Urban Freight Stations

Urban freight stations are receiving a growing level of attention as a city logistics strategy aiming at consolidating deliveries bound to a specific area or even a large facility (e.g., a high-rise office tower). A sufficient volume and density level are two fundamental conditions justifying their integration into urban supply chains. There are two main settings in which an urban freight station can be established:

  • Clustered. In a standard situation (without a freight station), carriers perform individual deliveries to customers in a neighborhood (a cluster of customers), each time having to park (street or off-street) to unload the consignment. Since parking is one of the most salient issues in city logistics, carriers usually spend some time for each delivery trying to find a parking spot or have to double park, impairing local circulation. While carriers may have the opportunity to consolidate several deliveries in one truck trip, variations in demand and delivery times make such an approach challenging. Two customers, even if in proximity, could thus involve two separate deliveries. The setting of a freight station aiming at servicing a cluster of customers consists of the selection of a central location maximizing accessibility to this cluster. Carriers only need to deliver to the freight station, which gives additional opportunities to consolidate deliveries and use delivery time frames avoiding local congestion. A dedicated parking space for deliveries to the freight station can even be established. Customers have the responsibility to pick up their consignments at the freight station at their own convenience, which is relatively easy if the freight station involves parcels in locker boxes. This may also require additional “last mile” hurdles for larger deliveries, such as the usage of rolling carts.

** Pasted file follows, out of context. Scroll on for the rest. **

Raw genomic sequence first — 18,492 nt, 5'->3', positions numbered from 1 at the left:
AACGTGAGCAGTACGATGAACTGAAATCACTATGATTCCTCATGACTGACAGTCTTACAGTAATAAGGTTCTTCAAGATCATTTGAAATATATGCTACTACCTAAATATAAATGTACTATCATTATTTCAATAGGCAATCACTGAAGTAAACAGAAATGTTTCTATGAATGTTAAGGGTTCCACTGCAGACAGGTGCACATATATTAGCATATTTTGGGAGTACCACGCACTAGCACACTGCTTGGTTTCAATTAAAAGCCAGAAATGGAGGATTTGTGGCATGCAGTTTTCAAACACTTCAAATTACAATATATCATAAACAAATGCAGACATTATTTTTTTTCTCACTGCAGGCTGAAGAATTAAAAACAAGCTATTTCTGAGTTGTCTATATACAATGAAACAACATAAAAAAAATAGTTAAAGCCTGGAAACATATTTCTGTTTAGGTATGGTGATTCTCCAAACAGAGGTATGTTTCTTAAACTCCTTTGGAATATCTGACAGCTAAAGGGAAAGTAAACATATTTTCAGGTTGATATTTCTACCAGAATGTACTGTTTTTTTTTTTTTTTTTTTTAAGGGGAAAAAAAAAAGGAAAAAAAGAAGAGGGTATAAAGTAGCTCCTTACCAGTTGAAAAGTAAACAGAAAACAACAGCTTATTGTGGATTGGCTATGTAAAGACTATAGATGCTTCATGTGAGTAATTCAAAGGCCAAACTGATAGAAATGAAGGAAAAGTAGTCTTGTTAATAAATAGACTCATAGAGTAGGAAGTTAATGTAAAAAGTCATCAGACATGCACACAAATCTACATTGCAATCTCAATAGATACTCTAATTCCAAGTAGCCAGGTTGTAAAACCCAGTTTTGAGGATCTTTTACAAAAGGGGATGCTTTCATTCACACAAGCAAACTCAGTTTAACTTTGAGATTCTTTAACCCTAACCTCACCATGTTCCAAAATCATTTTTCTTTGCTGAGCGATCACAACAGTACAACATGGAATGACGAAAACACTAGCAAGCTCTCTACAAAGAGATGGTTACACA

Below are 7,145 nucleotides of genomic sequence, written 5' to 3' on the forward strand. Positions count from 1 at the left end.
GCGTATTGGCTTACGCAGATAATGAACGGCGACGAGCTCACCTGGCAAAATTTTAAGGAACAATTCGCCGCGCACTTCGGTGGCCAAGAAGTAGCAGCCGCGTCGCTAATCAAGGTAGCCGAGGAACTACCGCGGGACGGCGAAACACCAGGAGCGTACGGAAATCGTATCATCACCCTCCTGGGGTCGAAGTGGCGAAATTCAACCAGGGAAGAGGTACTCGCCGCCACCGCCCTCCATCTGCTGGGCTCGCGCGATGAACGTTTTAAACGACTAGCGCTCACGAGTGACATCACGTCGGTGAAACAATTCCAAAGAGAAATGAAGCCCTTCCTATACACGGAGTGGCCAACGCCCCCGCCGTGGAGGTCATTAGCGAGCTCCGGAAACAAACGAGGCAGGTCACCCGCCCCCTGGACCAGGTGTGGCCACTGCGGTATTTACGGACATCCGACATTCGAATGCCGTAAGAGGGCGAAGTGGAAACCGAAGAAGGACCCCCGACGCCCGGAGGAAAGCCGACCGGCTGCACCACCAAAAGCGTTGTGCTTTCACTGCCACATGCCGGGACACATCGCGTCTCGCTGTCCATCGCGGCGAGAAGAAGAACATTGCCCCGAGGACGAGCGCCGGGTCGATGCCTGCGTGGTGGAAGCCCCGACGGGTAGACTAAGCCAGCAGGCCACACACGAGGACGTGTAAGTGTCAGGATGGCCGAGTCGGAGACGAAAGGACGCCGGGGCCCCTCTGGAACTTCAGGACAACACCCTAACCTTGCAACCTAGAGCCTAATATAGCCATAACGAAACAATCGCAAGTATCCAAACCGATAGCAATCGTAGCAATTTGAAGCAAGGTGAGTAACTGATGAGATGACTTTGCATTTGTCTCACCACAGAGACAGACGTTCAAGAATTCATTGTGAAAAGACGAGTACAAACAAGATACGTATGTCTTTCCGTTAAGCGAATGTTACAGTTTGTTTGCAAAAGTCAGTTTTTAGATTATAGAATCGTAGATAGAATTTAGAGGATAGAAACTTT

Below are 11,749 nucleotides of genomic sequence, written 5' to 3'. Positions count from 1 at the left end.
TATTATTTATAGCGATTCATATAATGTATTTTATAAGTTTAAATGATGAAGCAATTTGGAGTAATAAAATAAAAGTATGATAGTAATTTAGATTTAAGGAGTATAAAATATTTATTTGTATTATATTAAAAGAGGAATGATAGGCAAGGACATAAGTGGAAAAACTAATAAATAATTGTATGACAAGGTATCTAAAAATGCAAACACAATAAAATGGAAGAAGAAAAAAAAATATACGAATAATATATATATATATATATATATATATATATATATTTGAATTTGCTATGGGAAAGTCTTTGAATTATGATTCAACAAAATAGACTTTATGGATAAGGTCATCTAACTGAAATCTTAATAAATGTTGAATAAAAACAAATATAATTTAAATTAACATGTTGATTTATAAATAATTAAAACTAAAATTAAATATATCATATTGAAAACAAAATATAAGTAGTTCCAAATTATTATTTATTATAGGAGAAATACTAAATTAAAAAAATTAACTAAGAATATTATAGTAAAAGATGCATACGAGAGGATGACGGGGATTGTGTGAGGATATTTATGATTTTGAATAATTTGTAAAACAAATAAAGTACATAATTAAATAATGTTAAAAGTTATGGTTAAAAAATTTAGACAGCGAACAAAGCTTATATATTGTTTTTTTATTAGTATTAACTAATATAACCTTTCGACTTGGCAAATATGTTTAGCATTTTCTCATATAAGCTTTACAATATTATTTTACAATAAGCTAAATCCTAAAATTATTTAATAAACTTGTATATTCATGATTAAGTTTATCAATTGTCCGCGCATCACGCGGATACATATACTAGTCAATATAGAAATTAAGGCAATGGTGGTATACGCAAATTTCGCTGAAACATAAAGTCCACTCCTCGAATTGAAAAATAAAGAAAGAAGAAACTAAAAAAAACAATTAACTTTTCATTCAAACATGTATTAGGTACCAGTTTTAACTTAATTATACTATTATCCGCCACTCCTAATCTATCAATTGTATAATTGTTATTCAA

• Punctual. Concern deliveries in a single large facility that may regroup a large number of customers, such as an office tower, an institution, or a large residential tower. Without a freight station, each customer usually receives an individual delivery involving parking, unloading, and delivering the consignment to the customer within the facility (this can involve the usage of a freight elevator). The setting of a freight station within the facility enables the consolidation of deliveries and more rational use of the parking space. Consignments can be delivered within the facility at the convenience of the customers. An issue about freight stations in large facilities concerns the setting of dedicated and secure storage space, including a workforce to deliver the consignments. Such deliveries may also not be suitable for specific cargo types, such as refrigerated cargo (for restaurants and cafeterias). Many lobbies of residential buildings are already operating as informal freight stations.